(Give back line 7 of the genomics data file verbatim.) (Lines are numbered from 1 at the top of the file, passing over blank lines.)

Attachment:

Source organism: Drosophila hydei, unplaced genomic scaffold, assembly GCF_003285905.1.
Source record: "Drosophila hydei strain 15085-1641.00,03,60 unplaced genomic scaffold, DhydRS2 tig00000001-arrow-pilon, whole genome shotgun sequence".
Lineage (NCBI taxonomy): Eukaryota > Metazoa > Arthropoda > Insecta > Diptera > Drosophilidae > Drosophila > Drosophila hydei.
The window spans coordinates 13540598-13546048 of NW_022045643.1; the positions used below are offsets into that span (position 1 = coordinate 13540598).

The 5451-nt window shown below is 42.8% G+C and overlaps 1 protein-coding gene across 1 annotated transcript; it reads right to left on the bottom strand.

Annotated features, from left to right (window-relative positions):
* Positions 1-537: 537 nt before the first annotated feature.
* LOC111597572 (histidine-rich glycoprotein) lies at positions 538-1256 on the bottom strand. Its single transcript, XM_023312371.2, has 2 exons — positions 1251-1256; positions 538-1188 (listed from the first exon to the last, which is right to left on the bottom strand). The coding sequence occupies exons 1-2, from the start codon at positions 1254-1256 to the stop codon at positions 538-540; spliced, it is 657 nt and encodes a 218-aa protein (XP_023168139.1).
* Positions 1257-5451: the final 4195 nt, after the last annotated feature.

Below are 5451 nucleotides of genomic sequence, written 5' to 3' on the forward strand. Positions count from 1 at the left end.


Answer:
* Positions 1-537: 537 nt before the first annotated feature.